Stern – Washington we have a problem

Historic Building Courtroom

The Fifth Circuit was looking forward to the Executive Benefits decision to know how to move forward with a Stern case, that is, a state court case contained within a bankruptcy case, which a bankruptcy court has no authority to do under Stern.

But Executive Benefits was decided on the narrowest possible grounds, and the Fifth Circuit did not get a clear answer to their question on the effect of consent:

consent may be part of the multifactor balancing test to determine whether there is an Article III problem in the first instance …

In the Matter of: BP RE, L.P., 735 F.3d 279 (5th Cir. 2013).

Judge Higginson’s dissent outlines the real Stern problem (for both the District Courts and the bankruptcy Courts):

          I will not belabor the importance of a case that, in effect, strikes down a federal statute and whose     result may disrupt the way our district and bankruptcy courts handle a large volume of routine bankruptcy business.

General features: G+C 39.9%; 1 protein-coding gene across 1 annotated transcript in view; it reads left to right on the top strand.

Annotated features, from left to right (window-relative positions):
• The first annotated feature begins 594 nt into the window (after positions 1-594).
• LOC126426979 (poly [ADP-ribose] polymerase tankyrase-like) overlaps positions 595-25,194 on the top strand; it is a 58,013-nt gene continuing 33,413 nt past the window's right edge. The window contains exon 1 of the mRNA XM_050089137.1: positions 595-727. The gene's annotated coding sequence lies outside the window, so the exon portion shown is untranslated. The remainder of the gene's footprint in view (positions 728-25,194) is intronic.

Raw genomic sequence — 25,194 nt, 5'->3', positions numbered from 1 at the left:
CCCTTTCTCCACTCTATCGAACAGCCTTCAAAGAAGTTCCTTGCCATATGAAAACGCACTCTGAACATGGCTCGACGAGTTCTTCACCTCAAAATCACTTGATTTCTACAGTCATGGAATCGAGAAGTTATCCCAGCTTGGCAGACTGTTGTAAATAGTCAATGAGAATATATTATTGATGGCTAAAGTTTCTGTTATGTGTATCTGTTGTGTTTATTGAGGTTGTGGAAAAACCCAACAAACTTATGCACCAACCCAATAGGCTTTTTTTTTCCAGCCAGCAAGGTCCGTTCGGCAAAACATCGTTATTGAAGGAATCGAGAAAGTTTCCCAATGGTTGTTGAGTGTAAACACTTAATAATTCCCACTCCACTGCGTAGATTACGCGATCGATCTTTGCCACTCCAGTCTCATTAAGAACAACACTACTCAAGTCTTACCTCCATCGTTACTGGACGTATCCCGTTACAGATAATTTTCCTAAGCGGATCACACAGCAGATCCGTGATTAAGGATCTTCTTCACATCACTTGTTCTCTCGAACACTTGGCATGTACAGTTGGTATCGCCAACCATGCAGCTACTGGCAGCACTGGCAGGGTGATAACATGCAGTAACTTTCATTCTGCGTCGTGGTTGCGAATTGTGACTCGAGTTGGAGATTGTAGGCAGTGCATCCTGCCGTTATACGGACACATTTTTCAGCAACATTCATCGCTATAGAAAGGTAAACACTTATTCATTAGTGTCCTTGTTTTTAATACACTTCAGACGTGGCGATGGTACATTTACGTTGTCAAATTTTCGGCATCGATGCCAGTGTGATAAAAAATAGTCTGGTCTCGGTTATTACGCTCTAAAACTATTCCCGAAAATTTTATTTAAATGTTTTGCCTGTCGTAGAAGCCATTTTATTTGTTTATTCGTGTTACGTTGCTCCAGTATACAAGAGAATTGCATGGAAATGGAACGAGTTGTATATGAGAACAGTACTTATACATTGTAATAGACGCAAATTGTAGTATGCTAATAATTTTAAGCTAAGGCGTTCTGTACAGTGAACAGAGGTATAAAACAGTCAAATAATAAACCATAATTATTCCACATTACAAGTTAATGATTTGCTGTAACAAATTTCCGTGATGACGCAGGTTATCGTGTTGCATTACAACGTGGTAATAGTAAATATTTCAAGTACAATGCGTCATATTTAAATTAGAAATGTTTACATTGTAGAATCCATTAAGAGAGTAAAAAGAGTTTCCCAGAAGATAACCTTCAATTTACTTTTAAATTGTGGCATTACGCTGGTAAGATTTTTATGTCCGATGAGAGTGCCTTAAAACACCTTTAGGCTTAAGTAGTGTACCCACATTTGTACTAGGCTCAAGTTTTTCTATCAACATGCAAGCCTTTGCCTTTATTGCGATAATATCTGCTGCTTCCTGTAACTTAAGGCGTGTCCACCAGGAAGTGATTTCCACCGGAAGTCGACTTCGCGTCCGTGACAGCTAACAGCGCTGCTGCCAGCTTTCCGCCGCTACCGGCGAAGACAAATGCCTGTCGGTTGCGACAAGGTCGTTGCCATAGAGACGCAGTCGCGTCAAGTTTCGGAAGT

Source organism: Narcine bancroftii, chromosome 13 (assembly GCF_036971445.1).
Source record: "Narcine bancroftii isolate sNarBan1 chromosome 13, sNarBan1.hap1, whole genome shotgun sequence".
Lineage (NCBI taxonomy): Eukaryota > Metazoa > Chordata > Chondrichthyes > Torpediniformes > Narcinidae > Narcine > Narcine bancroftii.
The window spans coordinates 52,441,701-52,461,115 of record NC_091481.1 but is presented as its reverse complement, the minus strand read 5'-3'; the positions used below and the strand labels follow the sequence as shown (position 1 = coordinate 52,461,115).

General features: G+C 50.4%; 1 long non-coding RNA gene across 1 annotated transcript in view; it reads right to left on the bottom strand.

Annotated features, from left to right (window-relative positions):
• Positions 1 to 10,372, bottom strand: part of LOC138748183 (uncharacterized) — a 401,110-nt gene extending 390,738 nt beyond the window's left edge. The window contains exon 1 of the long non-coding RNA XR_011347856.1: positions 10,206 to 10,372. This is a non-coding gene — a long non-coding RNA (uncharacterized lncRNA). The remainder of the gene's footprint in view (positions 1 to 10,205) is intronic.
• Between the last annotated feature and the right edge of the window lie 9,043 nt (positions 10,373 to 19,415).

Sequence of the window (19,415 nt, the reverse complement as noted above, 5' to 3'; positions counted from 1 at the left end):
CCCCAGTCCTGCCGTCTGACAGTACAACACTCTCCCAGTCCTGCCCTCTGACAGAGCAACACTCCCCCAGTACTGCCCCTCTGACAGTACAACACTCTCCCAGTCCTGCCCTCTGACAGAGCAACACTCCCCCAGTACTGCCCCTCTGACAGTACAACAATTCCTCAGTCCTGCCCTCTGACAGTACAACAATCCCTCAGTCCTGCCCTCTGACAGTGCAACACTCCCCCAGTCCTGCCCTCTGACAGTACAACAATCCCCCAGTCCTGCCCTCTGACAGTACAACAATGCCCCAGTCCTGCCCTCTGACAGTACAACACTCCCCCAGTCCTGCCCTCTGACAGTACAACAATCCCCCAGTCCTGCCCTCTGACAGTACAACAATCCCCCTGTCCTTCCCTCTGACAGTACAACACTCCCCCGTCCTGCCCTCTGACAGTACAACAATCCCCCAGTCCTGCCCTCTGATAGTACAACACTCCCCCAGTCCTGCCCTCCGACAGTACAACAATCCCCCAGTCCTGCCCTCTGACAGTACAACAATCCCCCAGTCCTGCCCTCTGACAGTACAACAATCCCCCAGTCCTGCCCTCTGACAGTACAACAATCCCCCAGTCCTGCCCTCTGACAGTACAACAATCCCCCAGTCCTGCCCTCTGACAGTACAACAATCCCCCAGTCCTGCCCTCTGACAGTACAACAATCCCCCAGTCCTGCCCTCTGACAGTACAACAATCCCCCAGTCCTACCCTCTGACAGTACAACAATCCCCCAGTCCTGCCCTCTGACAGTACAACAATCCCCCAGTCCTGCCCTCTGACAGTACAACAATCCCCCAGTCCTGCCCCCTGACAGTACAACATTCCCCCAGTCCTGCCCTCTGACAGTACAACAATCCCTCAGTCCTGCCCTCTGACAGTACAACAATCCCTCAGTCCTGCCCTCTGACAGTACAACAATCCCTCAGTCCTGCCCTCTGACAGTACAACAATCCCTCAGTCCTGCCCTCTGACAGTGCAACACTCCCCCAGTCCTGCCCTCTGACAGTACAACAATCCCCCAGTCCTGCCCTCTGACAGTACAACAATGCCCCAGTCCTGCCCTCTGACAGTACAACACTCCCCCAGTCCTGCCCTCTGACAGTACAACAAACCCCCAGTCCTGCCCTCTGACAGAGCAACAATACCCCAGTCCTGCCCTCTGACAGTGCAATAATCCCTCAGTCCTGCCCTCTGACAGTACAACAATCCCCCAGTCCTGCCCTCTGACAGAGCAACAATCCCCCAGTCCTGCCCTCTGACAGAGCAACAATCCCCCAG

In the Matter of: BP RE, L.P., 735 F.3d 279 (5th Cir. 2013).

Any federal practitioner knows the reality of the press of business in the District Courts. Superimpose on that the slivers and slices of otherwise proper bankruptcy business carved out by Stern, and our judges will need their lifetime appointments.

Fortunately, we may get “well” from our Stern infirmity: the Supreme Court has granted certiorari on a case raising that issue. Wellness Int’l Network Ltd. v. Sharif, 727 F.3d 751 (7th Cir. 2013), cert. granted in part, 134 S. Ct. 2901, 82 U.S.L.W. 3496 (2014). Let’s hope that the amicus briefs pile up supporting the proposition that the District Courts are too busy, and lack the bankruptcy code expertise to do this work, especially when the parties consent otherwise.

I know they taught us in law school that you can’t consent your way into subject matter jurisdiction. But maybe the Supreme Court or Congress (or both) should find a way for us to do just that.

 

Definition of  bankruptcy